Librarian chosen to attend prestigious immersion program

Alessia Zanin-Yost, reference librarian and visual/performing arts liaison at Western Carolina University’s Hunter Library, has been selected to attend the prestigious Immersion Program of the Association of College & Research Libraries’ Institute for Information Literacy.

Alessia Zanin-Yost

Alessia Zanin-Yost

The selective gathering, the only one of its kind in the nation, provides academic librarians with intellectual tools and practical techniques to help institutions build or enhance their instruction programs. Zanin-Yost will attend the conference this summer at Simmons College in Boston.

The ACRL divides the program into two tracks: The teacher track, focusing on individual instruction skills; and the program track, focusing on the integration of information literacy into academic programs. Zanin-Yost completed the teacher track program while serving as reference librarian at Montana State University and will participate in the program track this summer.

Since coming to WCU in January 2005, Zanin-Yost has forged connections between the library and the Honors College, and regularly includes library instruction in classes she co-teaches with art faculty.

“The point of information literacy is to teach students to think critically about information,” she said. “Once they graduate, they will have a wealth of tools to help them through life. It is important that the students not see me only as ‘the librarian,’ but as a partner in their endeavors — for me to go to classes and establish a relationship.”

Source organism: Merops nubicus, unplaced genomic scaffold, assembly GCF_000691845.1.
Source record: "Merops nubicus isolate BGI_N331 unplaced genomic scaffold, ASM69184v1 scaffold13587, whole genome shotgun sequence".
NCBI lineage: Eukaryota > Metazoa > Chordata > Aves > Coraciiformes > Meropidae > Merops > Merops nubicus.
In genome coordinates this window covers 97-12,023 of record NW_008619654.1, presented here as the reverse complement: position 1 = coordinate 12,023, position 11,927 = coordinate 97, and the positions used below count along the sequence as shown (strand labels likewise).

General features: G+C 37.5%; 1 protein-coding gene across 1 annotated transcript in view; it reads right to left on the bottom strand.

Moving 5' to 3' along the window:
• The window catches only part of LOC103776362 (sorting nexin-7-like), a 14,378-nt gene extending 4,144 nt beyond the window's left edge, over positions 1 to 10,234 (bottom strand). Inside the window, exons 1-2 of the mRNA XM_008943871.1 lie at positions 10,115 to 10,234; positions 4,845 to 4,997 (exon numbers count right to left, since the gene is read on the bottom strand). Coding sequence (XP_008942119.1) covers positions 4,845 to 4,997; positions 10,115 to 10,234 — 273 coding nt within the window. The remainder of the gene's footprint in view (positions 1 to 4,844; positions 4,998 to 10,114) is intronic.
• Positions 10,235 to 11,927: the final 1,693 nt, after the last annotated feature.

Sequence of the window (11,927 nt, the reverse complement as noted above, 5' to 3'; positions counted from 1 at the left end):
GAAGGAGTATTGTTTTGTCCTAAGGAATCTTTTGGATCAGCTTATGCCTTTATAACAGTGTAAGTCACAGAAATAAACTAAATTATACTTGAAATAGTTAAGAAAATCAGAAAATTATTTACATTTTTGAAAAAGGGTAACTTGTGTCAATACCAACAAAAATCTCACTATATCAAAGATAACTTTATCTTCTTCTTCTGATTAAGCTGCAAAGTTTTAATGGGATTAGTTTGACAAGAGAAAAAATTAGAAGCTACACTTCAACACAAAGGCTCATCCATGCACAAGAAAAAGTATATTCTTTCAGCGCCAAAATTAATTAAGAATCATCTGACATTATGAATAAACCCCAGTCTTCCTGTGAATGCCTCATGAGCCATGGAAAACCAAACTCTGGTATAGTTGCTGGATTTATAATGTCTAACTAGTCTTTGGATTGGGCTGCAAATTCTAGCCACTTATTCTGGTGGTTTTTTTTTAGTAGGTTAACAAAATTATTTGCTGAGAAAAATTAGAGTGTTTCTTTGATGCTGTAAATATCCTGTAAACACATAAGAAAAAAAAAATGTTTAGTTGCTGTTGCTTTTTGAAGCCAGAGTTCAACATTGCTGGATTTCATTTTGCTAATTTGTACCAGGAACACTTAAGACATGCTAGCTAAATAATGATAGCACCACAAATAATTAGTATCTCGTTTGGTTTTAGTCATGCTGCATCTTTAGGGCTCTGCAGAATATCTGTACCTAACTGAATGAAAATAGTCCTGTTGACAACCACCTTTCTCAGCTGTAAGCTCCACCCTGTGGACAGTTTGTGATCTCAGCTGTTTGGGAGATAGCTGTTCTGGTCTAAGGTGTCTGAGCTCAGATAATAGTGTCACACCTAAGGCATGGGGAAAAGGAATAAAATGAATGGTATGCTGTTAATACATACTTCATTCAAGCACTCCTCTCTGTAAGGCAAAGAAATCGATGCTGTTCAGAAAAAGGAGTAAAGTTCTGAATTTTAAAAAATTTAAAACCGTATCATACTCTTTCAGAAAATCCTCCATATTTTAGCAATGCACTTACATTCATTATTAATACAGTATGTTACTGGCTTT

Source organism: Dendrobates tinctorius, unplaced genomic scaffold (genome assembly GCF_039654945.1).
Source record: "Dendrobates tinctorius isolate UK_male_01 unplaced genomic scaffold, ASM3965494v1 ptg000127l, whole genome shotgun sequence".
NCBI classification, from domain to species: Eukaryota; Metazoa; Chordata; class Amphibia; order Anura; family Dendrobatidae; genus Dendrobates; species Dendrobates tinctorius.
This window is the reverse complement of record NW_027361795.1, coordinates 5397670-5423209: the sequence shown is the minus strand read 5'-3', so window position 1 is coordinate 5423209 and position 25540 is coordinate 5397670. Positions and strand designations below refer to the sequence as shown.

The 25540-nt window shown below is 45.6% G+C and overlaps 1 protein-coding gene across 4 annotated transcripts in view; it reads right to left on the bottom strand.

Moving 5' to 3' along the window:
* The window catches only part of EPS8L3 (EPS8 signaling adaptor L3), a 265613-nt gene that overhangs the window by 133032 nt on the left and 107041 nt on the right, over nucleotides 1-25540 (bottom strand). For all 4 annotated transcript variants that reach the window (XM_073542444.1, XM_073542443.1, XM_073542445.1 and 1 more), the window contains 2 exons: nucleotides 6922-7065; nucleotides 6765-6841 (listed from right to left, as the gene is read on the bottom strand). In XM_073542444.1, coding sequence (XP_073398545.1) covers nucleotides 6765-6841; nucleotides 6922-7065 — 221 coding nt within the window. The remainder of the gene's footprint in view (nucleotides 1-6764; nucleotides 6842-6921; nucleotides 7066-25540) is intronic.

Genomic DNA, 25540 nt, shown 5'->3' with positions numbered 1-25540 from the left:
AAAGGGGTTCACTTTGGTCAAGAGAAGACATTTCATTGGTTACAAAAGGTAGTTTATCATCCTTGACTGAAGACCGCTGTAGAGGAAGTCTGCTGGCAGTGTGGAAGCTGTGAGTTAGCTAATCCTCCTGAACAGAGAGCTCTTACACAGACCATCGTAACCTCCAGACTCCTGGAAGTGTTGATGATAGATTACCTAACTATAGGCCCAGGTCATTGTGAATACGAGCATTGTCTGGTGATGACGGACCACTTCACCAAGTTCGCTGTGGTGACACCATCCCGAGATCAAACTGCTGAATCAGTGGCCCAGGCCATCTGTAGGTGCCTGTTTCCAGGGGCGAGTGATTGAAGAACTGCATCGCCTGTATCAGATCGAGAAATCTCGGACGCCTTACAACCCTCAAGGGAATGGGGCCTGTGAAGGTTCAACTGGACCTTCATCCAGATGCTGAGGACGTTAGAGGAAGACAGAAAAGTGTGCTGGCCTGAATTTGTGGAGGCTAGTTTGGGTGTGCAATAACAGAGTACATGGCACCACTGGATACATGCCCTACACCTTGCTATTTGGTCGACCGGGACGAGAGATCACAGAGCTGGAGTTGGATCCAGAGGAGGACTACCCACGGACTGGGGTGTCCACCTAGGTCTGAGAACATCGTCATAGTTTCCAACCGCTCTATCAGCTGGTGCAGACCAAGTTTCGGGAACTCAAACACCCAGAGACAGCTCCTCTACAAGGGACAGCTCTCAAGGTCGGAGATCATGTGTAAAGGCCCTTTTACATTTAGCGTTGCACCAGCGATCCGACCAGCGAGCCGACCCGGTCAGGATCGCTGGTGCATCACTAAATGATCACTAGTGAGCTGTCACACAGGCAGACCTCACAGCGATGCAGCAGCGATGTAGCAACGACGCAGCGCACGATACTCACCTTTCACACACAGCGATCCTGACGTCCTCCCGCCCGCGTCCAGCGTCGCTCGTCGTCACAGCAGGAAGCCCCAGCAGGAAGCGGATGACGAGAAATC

This is not the first time the ACRL has recognized a member of Hunter Library’s faculty. Heidi Buchanan, reference librarian and coordinator of information literacy, was selected for the program track during summer 2005. Engaging in areas such as leadership, program development, educational philosophy and problem-based learning, Buchanan said she found it edifying to work alongside nationally known experts in the library field.

“One of the great things about spending time with other librarians is that you get some really good ideas. The program was very practical in showing us how to integrate library services into the curriculum.”

While attending the program, Buchanan worked on methods of facilitating collaboration among librarians at Hunter Library, program assessment, and consolidation of information about the library’s instructional services on its Web page.

Bil Stahl, WCU’s associate provost for information services and university librarian, said, “The fact that both Heidi and Alessia were selected to participate in the highly-selective Information Immersion Program underscores two things. The first is the high quality of our library faculty as evidenced by Heidi and Alessia. The second is the library’s intense commitment to do all we can to prepare our students for the complex information environment they will live in.”